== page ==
TROJANS ARE STABBED IN THE FACE. TROJANS ARE STABBED IN THE ARM. TROJANS ARE STABBED IN THE NIPPLE. LIMBS ARE HACKED OFF. TONGUES ARE CUT OFF. THERE’S A LOT OF BEHEADING. SPEARS GO THROUGH THROATS AND STOMACHS AND NOSES AND NIPPLES (LOTS OF NIPPLES). BRAINS SPLATTER ALL OVER THE BACKS OF HELMETS. DIOMEDES IS A FUCKING KILLING MACHINE.

      AND THEN HE STABS APHRODITE, BECAUSE HE’S FUCKING INSANE AND SHE JUST HAPPENS TO BE THERE.

      AND THEN HE STABS ARES. AND ARES RUNS AWAY.

      DIOMEDES IS JUST THAT FUCKING AWESOME.''
      • He also charged at Apollo to spear him and Aeneas (whom Aphrodite had tried to protect before, earning her a sword to the arm) thrice, Apollo only keeping him away by blinding him each time with a powerful flare of light.
      • And if that isn't enough (he was admittedly helped by Athena against the immortals), he defeated over thirty well-known warriors of the time, and outmatched most of his fellow Greeks in various sporting events. They even had to stop his fight against Ajax because they feared he might kill the giant man.
      • His shield doubles as a flamethrower. AWESOME!
    • Hera, the Non-Action Girl by excellence, utterly destroys Artemis, with the latter's own weapons.
    • Achilles chose a short glorious life (and eternal fame) over a long, quiet one. Highlights include killing the Amazonian Queen Penthesilea and the final battle of Achilles vs. Hector. It is an epic Combat by Champion for the ages.
    • By the bucket load for Odysseus. Some pretty epic ones are his chewing out of Agamemnon, covering and protecting Ajax from a wave of countless Trojans while the other man was recovering Achilles's body, and of course the creation of the Trojan Horse.
  • Arachne beating Athena, the goddess of handicraft, in weaving. She may have been arrogant, but she had the skills to back it up.
    • And to put salt in the wound, some myths claimed that Arachne weaved very unsavory pictures about the gods - more precisely Zeus - during the challenge with Athena.
  • Theseus killing the Minotaur with his bare hands. Granted, the beast was asleep, but still impressive.
    • It was asleep when he started.
  • On the subject of Hercules/Herakles, Hera tried to kill him in the cradle and get it over with by sending two snakes to his mother's house. Herc's mom and stepdad hear Herc's half-brother wailing like mad and run into the room... to see Herc holding two snakes he just choked to death with his baby hands.
    • Hercules solving his 12 Labors. To elaborate:
      • Killing a lion, a flock of man-eating birds, a herd of man-eating horses and the Hydra.
      • Capturing Artemis' sacred stag, a giant boar, a sacred bull, a herd of cattle belonging to a three-headed giant, and Hades' pet Cerberus.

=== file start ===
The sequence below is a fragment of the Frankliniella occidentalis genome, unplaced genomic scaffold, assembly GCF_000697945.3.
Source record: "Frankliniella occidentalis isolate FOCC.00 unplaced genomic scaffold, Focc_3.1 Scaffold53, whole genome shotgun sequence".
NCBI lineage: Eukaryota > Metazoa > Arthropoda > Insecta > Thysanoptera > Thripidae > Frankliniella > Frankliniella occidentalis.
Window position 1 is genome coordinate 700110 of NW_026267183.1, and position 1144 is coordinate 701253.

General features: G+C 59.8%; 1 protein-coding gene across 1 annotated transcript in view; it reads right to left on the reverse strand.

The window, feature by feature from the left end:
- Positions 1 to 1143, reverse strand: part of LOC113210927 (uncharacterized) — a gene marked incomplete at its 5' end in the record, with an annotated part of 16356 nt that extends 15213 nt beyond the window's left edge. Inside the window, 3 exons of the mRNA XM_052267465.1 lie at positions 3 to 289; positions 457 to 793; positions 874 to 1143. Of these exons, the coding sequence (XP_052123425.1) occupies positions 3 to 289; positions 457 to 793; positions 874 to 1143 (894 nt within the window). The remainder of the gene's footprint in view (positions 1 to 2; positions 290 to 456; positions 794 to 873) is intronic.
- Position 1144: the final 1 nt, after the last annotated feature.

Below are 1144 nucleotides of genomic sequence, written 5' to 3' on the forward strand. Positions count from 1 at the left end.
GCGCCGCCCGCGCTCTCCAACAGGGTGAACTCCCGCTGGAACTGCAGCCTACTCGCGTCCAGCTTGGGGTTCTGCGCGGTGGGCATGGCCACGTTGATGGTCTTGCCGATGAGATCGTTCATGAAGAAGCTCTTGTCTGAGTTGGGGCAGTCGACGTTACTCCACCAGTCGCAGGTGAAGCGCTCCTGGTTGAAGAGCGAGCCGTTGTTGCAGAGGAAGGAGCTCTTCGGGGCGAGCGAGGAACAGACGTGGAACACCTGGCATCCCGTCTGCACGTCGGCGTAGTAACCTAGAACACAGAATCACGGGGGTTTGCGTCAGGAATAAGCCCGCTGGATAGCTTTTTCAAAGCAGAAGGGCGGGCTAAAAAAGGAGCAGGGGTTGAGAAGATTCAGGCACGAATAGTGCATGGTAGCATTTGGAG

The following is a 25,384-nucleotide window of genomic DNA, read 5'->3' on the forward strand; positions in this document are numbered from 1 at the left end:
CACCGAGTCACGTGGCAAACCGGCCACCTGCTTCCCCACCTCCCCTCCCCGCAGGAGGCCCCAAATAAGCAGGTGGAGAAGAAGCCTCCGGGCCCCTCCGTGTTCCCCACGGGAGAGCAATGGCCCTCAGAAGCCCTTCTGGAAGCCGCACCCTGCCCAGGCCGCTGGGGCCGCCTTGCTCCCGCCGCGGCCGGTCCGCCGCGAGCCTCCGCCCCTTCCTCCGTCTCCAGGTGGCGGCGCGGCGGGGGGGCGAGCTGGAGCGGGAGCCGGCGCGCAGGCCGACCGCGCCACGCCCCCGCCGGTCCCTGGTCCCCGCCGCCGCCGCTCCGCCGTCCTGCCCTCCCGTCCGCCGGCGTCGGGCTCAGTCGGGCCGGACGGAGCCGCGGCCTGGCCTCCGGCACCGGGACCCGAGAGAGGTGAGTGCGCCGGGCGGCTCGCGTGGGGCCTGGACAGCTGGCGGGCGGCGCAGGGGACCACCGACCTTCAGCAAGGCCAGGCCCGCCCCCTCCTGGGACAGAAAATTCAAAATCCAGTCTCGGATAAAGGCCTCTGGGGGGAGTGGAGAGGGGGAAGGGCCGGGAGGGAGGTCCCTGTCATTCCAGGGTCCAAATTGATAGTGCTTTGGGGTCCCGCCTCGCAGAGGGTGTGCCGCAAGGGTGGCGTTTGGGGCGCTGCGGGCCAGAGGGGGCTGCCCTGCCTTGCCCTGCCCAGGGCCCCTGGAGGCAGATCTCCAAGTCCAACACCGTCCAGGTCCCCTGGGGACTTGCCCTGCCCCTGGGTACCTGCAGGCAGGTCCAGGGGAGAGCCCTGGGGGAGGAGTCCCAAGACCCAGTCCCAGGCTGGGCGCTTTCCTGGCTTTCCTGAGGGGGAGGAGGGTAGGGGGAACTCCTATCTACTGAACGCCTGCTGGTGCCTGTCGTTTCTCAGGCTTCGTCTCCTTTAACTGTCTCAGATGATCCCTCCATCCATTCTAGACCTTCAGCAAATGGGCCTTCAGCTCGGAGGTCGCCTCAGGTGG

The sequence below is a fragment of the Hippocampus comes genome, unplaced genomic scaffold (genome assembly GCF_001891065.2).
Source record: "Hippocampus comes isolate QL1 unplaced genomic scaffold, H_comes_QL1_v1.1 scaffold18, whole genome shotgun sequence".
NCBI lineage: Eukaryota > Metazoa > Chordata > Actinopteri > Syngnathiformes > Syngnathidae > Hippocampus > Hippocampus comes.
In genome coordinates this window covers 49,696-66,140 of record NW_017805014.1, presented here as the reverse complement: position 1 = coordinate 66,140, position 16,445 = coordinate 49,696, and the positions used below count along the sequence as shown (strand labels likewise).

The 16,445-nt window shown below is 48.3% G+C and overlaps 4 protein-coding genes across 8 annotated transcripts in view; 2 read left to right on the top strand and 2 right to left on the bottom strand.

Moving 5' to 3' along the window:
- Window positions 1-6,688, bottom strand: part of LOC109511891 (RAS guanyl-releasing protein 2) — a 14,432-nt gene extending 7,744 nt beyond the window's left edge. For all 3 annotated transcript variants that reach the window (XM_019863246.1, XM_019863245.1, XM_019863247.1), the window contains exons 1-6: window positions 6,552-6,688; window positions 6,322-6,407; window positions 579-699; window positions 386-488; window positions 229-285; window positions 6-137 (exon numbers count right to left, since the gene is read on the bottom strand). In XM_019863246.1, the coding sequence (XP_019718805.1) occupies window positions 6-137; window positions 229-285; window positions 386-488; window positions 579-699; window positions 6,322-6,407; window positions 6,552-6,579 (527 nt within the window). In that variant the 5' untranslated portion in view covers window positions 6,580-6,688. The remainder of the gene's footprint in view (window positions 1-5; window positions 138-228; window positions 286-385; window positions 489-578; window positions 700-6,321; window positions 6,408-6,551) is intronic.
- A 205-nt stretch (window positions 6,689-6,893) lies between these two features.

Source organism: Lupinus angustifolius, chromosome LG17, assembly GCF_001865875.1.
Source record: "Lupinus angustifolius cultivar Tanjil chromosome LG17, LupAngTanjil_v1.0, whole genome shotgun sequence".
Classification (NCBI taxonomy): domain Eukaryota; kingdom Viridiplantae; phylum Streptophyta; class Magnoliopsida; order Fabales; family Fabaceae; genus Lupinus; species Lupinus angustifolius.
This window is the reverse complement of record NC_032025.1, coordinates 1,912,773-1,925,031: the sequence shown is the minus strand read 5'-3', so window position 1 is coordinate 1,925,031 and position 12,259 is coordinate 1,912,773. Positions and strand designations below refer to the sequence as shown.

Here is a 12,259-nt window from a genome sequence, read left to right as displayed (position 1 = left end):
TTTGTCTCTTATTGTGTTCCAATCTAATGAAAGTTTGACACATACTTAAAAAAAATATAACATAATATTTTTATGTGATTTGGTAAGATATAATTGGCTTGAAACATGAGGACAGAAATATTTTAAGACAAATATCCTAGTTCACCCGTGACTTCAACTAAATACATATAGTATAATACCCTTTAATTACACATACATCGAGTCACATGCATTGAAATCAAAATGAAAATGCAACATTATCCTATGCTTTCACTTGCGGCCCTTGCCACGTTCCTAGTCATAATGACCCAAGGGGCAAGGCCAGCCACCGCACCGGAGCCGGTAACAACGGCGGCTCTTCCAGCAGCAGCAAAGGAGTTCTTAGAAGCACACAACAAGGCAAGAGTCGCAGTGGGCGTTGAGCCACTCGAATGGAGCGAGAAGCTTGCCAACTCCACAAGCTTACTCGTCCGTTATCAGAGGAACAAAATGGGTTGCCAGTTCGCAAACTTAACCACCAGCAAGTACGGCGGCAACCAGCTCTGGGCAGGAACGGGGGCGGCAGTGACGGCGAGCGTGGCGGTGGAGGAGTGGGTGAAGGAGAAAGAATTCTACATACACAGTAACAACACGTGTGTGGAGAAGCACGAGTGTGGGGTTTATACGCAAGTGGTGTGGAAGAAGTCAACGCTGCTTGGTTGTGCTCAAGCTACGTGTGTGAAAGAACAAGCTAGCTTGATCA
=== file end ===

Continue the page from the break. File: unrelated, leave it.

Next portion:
• Cleaning a really dirty stable by diverting 2 rivers into it.
      • Stealing the Amazon Queen's girdle and some golden apples by tricking Atlas.
      • Some myths said that Herc actually held up the sky for Atlas while he was picking apples that insta-killed any mortal that touched them.
    • How about Hercules fighting and defeating Thanatos, the Greek Personification of Death, to bring an old friend's dead wife back to life?
    • On one of his adventures, Hercules visited the kingdom of King Busiris, who performed human sacrifices. Just as the king was about to sacrifice Hercules, he broke free from his ropes, grabbed a priest by the ankle, flung him around like a club to kill the king’s entire army and sacrificed Busiris on his own altar.
    • And to cap an awesome life with a Dying Moment of Awesome: towards the end of his life, he was away a lot and his wife Deianeira (whom he saved from a centaur) was starting to have doubts. So when she heard that Herakles brought home a girl among his other bounty from his recent excursion and his first thing to do is taking that girl to the Temple of Zeus, she in a fit of jealousy smeared his clothes with centaur blood which she thought was a love potion. Unaware, Herakles puts on the clothes, goes to the temple to offer the girl as a temple servant... and someone points out he is burning, because the centaur bloodnote  is literally burning away his flesh and causing it to melt together with the clothes. He leaves the temple, builds a funeral pyre, gives his bow to his friend Philoctetes with orders to shoot Herakles as soon as he gets on top, and climbs it himself. Just in case you wondered, there were no recorded objections when Zeus announced he will make him a god after all this, meaning yes, EVEN HERA AGREED.
  • Orpheus descending to the underworld to rescue Eurydice. And he almost pulled it off too.
    • Psyche did pull it off. Put into perspective, only six people had managed to do so. The other five were Aeneas, Heracles, Orpheus, Theseusnote  [all half divine] and Odysseus [who had divine ancestry.] Psyche was the only woman, pregnant, and completely mortal at the time, to wander down into Hades, finish her quest [asking Persephone for a box of beauty], and make it back to the surface even after having spent some time suffering abuse at the hands of Aphrodite and completing 2 or 3 previous quests for her. Epic.